Family Drongos (Dicruridae)

Least Concern

Fork-tailed Drongo (Dicrurus adsimilis)


French: Drongo brillant German: Trauerdrongo Spanish: Drongo ahorquillado

Corvus adsimilis


, 1794,

Duiwenhok River, southern Cape, South Africa


In past, often treated as conspecific with D. macrocercus, but differs slightly in plumage and significantly in proportions and voice; possible close relationship between the two supported by DNA studies#R. Race divaricatus intergrades with fugax in N Uganda and Kenya. Four subspecies recognized.

Subspecies and Distribution
  • D. a. divaricatus (M. H. C. Lichtenstein, 1823) – SW Mauritania, Senegambia and Guinea E in savanna belt to N Cameroon, S Chad, S Sudan, Ethiopia, Eritrea and Somalia, S to Central African Republic, N DRCongo, N Uganda and N Kenya.
  • D. a. apivorus Clancey, 1976 – SE Gabon and adjacent Congo, WC & S DRCongo, Angola, N & W Zambia, Namibia, Botswana and N South Africa (N Northern Cape E to N Limpopo).
  • D. a. fugax W. K. H. Peters, 1868 – Uganda, Kenya and Tanzania (including Zanzibar) S to E Zambia, Malawi, Mozambique, Zimbabwe, E Botswana, NE South Africa (E Limpopo S to NE KwaZulu-Natal) and E Swaziland.
  • D. a. adsimilis (Bechstein, 1794) – W Swaziland, Lesotho lowlands, and E & S South Africa (S Mpumalanga and KwaZulu-Natal S to SW Western Cape).
  • Descriptive notes

    23–26 cm; 34–48 g (divaricatus), 48–53 g (nominate). Nominate race is almost entirely black, glossed blue-green on head, upperparts, breast and... read more


    Very vocal; often the first bird to sing at dawn and last to be heard at dusk. Pre-dawn calls... read more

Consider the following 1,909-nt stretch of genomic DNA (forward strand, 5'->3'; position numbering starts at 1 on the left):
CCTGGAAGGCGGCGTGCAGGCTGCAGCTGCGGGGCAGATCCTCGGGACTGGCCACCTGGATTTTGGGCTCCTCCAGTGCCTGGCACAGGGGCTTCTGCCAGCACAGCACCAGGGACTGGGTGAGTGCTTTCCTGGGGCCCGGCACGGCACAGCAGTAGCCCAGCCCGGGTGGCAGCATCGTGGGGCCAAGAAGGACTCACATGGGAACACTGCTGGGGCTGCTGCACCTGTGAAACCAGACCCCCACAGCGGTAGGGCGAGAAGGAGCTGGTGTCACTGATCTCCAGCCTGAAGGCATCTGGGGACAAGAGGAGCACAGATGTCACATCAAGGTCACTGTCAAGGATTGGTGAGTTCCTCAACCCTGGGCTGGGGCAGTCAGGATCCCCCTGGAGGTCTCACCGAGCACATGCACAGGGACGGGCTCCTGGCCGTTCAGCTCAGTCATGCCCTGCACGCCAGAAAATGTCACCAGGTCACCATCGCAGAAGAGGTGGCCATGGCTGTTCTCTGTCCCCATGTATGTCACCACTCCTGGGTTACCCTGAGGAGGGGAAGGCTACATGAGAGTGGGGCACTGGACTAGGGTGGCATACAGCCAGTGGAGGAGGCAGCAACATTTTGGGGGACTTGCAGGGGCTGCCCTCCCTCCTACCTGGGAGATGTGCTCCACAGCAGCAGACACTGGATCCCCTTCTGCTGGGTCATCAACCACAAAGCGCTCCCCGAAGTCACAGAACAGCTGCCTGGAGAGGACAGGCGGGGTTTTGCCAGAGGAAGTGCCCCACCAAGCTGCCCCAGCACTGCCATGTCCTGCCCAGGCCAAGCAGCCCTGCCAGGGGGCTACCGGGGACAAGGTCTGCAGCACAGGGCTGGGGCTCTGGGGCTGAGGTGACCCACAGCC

All types of wooded habitats except dense forest, mainly from sea-level to low hills, including... read more

    Food and feeding

    Food mostly large insects, including moths and butterflies (Lepidoptera), grasshoppers (Orthoptera), beetles (Coleoptera), cicadas (... read more


    Season roughly Mar–Sept N of equator and Sept–Jan S of it; Apr–Jul in W Africa, Nov–Jun (mainly Feb–Apr) in... read more


    Resident; possibly some short-distance movements in S.

    Status and conservation

    Not globally threatened (Least Concern). Generally common to abundant and widespread in all kinds of open woodland habitats; one of the commonest birds of African savanna.... read more

    Recommended citation

    Rocamora, G. & Yeatman-Berthelot, D. (2019). Fork-tailed Drongo (Dicrurus adsimilis). In: del Hoyo, J., Elliott, A., Sargatal, J., Christie, D.A. & de Juana, E. (eds.). Handbook of the Birds of the World Alive. Lynx Edicions, Barcelona. (retrieved from on 25 March 2019).